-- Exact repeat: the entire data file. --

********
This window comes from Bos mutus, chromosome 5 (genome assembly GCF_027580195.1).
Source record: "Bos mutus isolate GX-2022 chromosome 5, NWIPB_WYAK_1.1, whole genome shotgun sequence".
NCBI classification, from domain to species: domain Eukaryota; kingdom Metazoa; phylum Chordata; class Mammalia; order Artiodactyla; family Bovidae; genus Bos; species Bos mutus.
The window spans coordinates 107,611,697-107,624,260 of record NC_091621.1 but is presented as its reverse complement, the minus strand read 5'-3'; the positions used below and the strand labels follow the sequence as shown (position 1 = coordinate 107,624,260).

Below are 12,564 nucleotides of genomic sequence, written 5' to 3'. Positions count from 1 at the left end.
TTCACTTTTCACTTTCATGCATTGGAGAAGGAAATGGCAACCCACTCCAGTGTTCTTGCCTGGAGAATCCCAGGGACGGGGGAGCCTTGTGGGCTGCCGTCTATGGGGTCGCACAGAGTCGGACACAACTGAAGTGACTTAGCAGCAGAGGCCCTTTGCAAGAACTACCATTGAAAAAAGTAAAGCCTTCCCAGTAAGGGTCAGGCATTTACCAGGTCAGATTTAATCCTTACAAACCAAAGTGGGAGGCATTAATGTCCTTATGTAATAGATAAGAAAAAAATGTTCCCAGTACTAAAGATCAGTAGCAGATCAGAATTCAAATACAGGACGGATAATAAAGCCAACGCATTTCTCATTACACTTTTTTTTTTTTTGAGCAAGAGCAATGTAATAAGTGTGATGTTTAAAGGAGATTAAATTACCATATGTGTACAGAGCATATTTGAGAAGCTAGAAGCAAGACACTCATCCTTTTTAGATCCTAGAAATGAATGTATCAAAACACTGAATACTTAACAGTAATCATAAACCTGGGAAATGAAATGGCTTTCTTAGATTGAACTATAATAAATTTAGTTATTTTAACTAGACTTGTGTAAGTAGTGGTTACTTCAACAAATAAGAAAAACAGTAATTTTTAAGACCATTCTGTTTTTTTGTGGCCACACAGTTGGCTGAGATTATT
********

This window comes from Bos mutus, chromosome 5 (genome assembly GCF_027580195.1).
Source record: "Bos mutus isolate GX-2022 chromosome 5, NWIPB_WYAK_1.1, whole genome shotgun sequence".
NCBI classification, from domain to species: domain Eukaryota; kingdom Metazoa; phylum Chordata; class Mammalia; order Artiodactyla; family Bovidae; genus Bos; species Bos mutus.
The window spans coordinates 107,611,697-107,624,260 of record NC_091621.1 but is presented as its reverse complement, the minus strand read 5'-3'; the positions used below and the strand labels follow the sequence as shown (position 1 = coordinate 107,624,260).

Below are 12,564 nucleotides of genomic sequence, written 5' to 3'. Positions count from 1 at the left end.
TTCACTTTTCACTTTCATGCATTGGAGAAGGAAATGGCAACCCACTCCAGTGTTCTTGCCTGGAGAATCCCAGGGACGGGGGAGCCTTGTGGGCTGCCGTCTATGGGGTCGCACAGAGTCGGACACAACTGAAGTGACTTAGCAGCAGAGGCCCTTTGCAAGAACTACCATTGAAAAAAGTAAAGCCTTCCCAGTAAGGGTCAGGCATTTACCAGGTCAGATTTAATCCTTACAAACCAAAGTGGGAGGCATTAATGTCCTTATGTAATAGATAAGAAAAAAATGTTCCCAGTACTAAAGATCAGTAGCAGATCAGAATTCAAATACAGGACGGATAATAAAGCCAACGCATTTCTCATTACACTTTTTTTTTTTTTGAGCAAGAGCAATGTAATAAGTGTGATGTTTAAAGGAGATTAAATTACCATATGTGTACAGAGCATATTTGAGAAGCTAGAAGCAAGACACTCATCCTTTTTAGATCCTAGAAATGAATGTATCAAAACACTGAATACTTAACAGTAATCATAAACCTGGGAAATGAAATGGCTTTCTTAGATTGAACTATAATAAATTTAGTTATTTTAACTAGACTTGTGTAAGTAGTGGTTACTTCAACAAATAAGAAAAACAGTAATTTTTAAGACCATTCTGTTTTTTTGTGGCCACACAGTTGGCTGAGATTATT